The stakes are high in the 'TV everywhere' land grab
By Kate Bulkley
May 08, 2013
Traditional broadcasters like ITV and pay TV companies like Sky are fighting threat from over-the-top content providers
When BSkyB announced its most recent quarterly results, the pay TV giant was eager to link its growth in subscriptions to connected TV, revealing that it added nearly 600,000 new connected TV boxes in its latest quarter. There are now more internet-connected TVs in UK homes than ever before and the numbers continue to rise.
Indeed, internet-connected TVs are expected to become mainstream, expanding from 10% in 2012 to 50% of all households in 2020, according to Enders Analysis. Enders also forecasts that internet-connected viewing – on smart TVs, PCs, smartphones and tablets – will rise from 1.5% of total viewing today to 5% by 2020.
As services like Netflix gain credibility with consumers, broadcasters must rethink how to make their programmes available to viewers without undermining their traditional business models. All new TVs sold today by Samsung, Sony and the other big TV manufacturers have the ability to connect to the internet and come pre-loaded with apps like Netflix and the BBC iPlayer as standard.
IHS Screen Digest TV research analyst Guy Bisson says Netflix and other over-the-top (OTT) services pose a "dire competitive threat" to pay TV operators, which could lose their subscribers to lower-cost internet-delivered services available on a variety of devices.
Of course, the answer is to fight back, or as Bisson puts it, "by making pay-TV less TV-centric – ie, allowing access on tablets, laptops and smartphones, and enabling TV to be moved around the house and on the road – multiscreen becomes an attractive alternative to OTT".
The move to multiscreen is certainly being embraced by Sky, which revealed last week that 2.3 million of its customers now have internet-connected Sky+ HD boxes, up from 600,000 a year ago. Once connected, Sky customers enable other devices like tablets and smartphones, allowing its paying subscribers to watch a variety of on-demand content from Sky Movies films to early viewing of the hit US series Hannibal before it is screened on its Sky Living TV channel.
According to Mintel, online consumption of movies (digital downloads, subscription streaming and video on demand (VOD) transactions) has more than quadrupled in the past five years and the trend is set to continue as faster broadband services are made available to more homes across the UK. The good news for broadcasters is that on smart (connected) TVs the most popular apps are the broadcasters catch-up TV services, led by the BBC iPlayer, ITV Player and the 4oD, according to research from Mediabug, part of Decipher. But the on-demand OTT services – Amazon's Lovefilm, Netflix and Tesco-owned Blinkbox – are not far behind.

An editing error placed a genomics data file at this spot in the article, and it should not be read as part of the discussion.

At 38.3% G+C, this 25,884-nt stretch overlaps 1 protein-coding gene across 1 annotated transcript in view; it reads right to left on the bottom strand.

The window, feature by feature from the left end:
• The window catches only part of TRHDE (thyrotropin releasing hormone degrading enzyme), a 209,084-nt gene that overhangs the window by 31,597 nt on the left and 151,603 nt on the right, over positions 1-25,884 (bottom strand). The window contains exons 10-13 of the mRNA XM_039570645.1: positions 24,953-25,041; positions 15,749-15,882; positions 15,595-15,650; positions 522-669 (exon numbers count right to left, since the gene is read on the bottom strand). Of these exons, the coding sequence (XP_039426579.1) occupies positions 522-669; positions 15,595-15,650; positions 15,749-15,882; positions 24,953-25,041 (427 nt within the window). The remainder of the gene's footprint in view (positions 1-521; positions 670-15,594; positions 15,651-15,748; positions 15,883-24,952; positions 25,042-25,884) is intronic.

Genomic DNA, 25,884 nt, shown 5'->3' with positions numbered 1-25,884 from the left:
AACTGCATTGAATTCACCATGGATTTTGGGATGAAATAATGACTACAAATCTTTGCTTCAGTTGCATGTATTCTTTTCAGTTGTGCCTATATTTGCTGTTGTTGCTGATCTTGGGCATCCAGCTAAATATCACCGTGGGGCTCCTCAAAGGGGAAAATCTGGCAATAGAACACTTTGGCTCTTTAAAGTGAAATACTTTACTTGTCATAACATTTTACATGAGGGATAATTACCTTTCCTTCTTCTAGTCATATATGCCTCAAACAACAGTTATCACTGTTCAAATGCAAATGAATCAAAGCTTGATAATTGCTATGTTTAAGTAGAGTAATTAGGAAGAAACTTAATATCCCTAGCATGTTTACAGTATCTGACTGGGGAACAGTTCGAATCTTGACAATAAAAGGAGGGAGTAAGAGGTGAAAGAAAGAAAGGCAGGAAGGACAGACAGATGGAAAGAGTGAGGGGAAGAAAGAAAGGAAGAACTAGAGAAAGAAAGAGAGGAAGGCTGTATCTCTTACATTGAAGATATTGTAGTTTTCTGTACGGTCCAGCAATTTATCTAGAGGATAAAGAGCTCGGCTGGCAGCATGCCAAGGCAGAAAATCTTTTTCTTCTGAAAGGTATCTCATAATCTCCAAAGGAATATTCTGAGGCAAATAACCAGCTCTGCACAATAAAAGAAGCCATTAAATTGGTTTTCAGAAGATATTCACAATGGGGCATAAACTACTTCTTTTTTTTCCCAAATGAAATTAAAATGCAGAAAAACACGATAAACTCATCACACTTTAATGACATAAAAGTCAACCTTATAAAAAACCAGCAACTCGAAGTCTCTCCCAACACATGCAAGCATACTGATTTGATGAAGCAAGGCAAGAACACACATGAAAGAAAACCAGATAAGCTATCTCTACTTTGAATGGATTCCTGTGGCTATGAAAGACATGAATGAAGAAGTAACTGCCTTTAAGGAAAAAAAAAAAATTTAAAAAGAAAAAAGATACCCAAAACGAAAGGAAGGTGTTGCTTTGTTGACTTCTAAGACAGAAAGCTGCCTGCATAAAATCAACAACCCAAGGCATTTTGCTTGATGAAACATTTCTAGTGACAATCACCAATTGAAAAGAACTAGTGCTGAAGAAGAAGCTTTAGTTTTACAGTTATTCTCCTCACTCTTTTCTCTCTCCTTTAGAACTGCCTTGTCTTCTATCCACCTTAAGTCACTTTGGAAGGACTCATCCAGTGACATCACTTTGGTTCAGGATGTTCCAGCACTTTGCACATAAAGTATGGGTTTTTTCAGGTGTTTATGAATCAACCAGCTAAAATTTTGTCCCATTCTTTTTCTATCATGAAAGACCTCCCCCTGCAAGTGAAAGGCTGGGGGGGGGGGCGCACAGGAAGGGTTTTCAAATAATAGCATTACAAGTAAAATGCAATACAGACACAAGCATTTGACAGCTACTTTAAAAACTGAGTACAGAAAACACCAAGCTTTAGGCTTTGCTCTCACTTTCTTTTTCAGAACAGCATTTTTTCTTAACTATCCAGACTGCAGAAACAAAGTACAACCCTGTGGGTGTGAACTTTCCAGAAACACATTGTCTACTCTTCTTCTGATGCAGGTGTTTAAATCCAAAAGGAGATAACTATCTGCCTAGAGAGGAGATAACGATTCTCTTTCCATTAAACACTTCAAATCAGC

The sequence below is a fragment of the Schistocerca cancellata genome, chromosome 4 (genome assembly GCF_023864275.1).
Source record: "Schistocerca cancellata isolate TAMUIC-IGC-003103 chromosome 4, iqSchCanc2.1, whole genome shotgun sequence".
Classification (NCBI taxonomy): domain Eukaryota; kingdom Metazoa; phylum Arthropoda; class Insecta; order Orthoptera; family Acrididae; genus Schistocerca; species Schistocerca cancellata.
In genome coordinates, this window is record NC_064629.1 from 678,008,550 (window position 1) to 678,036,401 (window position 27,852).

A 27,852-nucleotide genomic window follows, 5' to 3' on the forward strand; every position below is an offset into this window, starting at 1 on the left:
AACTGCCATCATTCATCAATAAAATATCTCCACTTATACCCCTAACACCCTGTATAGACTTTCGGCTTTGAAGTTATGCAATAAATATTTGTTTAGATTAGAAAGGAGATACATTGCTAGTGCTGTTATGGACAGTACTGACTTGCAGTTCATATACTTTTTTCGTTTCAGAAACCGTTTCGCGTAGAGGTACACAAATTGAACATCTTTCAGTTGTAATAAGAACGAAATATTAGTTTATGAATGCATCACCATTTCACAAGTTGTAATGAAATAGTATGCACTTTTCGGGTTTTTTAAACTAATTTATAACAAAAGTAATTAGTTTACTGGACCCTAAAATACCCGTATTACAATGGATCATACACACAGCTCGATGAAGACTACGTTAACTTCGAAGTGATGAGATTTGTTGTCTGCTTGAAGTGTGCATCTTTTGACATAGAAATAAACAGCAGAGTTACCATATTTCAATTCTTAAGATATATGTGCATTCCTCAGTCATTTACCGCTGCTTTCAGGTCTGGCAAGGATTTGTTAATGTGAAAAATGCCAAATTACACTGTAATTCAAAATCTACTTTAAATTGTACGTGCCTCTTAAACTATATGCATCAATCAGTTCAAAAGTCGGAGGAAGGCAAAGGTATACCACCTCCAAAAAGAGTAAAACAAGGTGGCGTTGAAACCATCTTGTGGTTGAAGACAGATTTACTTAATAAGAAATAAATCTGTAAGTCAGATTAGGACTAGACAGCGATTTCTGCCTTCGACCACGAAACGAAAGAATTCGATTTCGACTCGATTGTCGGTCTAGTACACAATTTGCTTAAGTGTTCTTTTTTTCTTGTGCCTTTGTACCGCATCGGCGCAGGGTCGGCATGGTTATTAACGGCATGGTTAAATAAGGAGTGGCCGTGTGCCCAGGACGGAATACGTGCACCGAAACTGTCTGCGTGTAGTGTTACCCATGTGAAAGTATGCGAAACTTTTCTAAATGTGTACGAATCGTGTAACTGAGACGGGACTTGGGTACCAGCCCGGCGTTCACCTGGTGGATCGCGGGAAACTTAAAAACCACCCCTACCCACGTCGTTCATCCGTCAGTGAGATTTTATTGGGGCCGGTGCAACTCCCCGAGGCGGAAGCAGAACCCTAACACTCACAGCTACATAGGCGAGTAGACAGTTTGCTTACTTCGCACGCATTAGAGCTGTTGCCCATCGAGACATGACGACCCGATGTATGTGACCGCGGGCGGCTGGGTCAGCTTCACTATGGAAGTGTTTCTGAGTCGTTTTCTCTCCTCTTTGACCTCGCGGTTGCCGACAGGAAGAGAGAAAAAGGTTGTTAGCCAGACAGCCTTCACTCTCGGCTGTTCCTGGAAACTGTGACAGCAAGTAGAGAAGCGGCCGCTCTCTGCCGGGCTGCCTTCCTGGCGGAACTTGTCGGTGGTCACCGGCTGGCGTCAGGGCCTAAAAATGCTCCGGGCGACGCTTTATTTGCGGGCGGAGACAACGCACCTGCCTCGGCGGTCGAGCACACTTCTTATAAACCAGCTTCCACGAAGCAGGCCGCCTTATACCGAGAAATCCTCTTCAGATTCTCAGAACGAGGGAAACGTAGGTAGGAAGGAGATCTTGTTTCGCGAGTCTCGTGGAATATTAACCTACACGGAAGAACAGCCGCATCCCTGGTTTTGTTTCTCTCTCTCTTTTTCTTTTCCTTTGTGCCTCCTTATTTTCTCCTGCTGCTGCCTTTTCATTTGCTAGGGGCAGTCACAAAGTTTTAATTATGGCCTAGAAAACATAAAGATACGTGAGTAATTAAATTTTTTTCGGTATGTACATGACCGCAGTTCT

Sky said that during the first three months of 2013 an average of 45,000 customers each week connected their Sky box to broadband. "We know that customers who use our connected TV services watch more of our programmes and really value it," says Luke Bradley-Jones, Sky's director of TV products.
Sky will continue to push customers to connect their boxes before BT's launch of its new sports channels this summer, which is seen as competitive threat to Sky. BT has spent more than £1bn buying sports rights including the English Premier League to attract subscribers to BT's TV and broadband service delivered through a YouView connected TV box.
The battle lines have been drawn and the fight for customers is set to ramp up. "There has been an assumption that we are moving into an OTT world but the power of a really good personal video recorder (PVR) trumps on-demand TV every day of the week," says Nigel Walley of Decipher media consultants.
The key to making a PVR win against OTT applications, says Walley, is to turn it into a home media server with multiple tuners that can access video content of all flavours on any device the consumer wants, something that both Sky and Virgin Media are testing. "The new set-tops boxes that are coming all have six to eight tuners in them," explains Walley. "This means that you can have full control of your TV service on any device and it means that the TV everywhere promise is coming to life."
The move to multi-tuner boxes will see the emergence of "multi-room services on crack" led by the pay TV operators but followed more slowly by Freesat, Freeview and Youview, all of which are keen to jump on the TV Everywhere bandwagon. "All the platforms are talking about multi-device mobility around the home and the land grab onto every TV," says Walley.